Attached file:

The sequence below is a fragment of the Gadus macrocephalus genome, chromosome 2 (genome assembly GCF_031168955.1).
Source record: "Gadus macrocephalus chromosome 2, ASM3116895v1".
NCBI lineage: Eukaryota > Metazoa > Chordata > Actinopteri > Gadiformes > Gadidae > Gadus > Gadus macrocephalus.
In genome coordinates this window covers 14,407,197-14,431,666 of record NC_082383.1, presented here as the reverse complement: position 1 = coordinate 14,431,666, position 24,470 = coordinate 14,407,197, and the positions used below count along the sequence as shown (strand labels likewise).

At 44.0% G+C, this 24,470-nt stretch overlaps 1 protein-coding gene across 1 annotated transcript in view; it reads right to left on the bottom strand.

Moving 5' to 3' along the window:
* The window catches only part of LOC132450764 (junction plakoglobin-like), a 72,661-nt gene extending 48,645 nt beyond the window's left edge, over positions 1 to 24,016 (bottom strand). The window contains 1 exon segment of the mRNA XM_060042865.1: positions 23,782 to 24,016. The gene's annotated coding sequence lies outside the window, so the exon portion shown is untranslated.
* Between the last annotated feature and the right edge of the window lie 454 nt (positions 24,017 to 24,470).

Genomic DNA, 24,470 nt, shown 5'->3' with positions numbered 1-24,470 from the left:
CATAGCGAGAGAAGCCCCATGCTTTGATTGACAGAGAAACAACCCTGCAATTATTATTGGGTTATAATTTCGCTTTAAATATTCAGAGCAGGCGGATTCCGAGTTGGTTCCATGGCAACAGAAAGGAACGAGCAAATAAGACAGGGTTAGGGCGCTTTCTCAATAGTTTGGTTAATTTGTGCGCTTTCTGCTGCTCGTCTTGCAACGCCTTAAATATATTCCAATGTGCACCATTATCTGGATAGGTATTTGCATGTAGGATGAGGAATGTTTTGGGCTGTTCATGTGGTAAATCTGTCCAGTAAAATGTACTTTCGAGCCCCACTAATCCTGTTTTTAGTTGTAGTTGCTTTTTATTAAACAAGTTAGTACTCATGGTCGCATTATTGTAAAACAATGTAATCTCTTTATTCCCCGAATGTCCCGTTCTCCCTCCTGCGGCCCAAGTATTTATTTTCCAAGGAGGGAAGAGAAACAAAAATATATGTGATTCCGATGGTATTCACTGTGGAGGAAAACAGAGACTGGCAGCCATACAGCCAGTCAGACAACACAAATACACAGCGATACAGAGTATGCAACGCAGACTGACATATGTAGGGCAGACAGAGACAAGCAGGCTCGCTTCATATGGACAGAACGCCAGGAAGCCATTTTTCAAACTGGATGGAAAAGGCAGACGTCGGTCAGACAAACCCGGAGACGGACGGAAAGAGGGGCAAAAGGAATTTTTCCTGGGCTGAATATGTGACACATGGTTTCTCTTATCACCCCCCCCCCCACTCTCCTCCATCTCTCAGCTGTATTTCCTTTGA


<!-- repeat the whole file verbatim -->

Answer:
The sequence below is a fragment of the Gadus macrocephalus genome, chromosome 2 (genome assembly GCF_031168955.1).
Source record: "Gadus macrocephalus chromosome 2, ASM3116895v1".
NCBI lineage: Eukaryota > Metazoa > Chordata > Actinopteri > Gadiformes > Gadidae > Gadus > Gadus macrocephalus.
In genome coordinates this window covers 14,407,197-14,431,666 of record NC_082383.1, presented here as the reverse complement: position 1 = coordinate 14,431,666, position 24,470 = coordinate 14,407,197, and the positions used below count along the sequence as shown (strand labels likewise).

At 44.0% G+C, this 24,470-nt stretch overlaps 1 protein-coding gene across 1 annotated transcript in view; it reads right to left on the bottom strand.

Moving 5' to 3' along the window:
* The window catches only part of LOC132450764 (junction plakoglobin-like), a 72,661-nt gene extending 48,645 nt beyond the window's left edge, over positions 1 to 24,016 (bottom strand). The window contains 1 exon segment of the mRNA XM_060042865.1: positions 23,782 to 24,016. The gene's annotated coding sequence lies outside the window, so the exon portion shown is untranslated.
* Between the last annotated feature and the right edge of the window lie 454 nt (positions 24,017 to 24,470).

Genomic DNA, 24,470 nt, shown 5'->3' with positions numbered 1-24,470 from the left:
CATAGCGAGAGAAGCCCCATGCTTTGATTGACAGAGAAACAACCCTGCAATTATTATTGGGTTATAATTTCGCTTTAAATATTCAGAGCAGGCGGATTCCGAGTTGGTTCCATGGCAACAGAAAGGAACGAGCAAATAAGACAGGGTTAGGGCGCTTTCTCAATAGTTTGGTTAATTTGTGCGCTTTCTGCTGCTCGTCTTGCAACGCCTTAAATATATTCCAATGTGCACCATTATCTGGATAGGTATTTGCATGTAGGATGAGGAATGTTTTGGGCTGTTCATGTGGTAAATCTGTCCAGTAAAATGTACTTTCGAGCCCCACTAATCCTGTTTTTAGTTGTAGTTGCTTTTTATTAAACAAGTTAGTACTCATGGTCGCATTATTGTAAAACAATGTAATCTCTTTATTCCCCGAATGTCCCGTTCTCCCTCCTGCGGCCCAAGTATTTATTTTCCAAGGAGGGAAGAGAAACAAAAATATATGTGATTCCGATGGTATTCACTGTGGAGGAAAACAGAGACTGGCAGCCATACAGCCAGTCAGACAACACAAATACACAGCGATACAGAGTATGCAACGCAGACTGACATATGTAGGGCAGACAGAGACAAGCAGGCTCGCTTCATATGGACAGAACGCCAGGAAGCCATTTTTCAAACTGGATGGAAAAGGCAGACGTCGGTCAGACAAACCCGGAGACGGACGGAAAGAGGGGCAAAAGGAATTTTTCCTGGGCTGAATATGTGACACATGGTTTCTCTTATCACCCCCCCCCCCACTCTCCTCCATCTCTCAGCTGTATTTCCTTTGA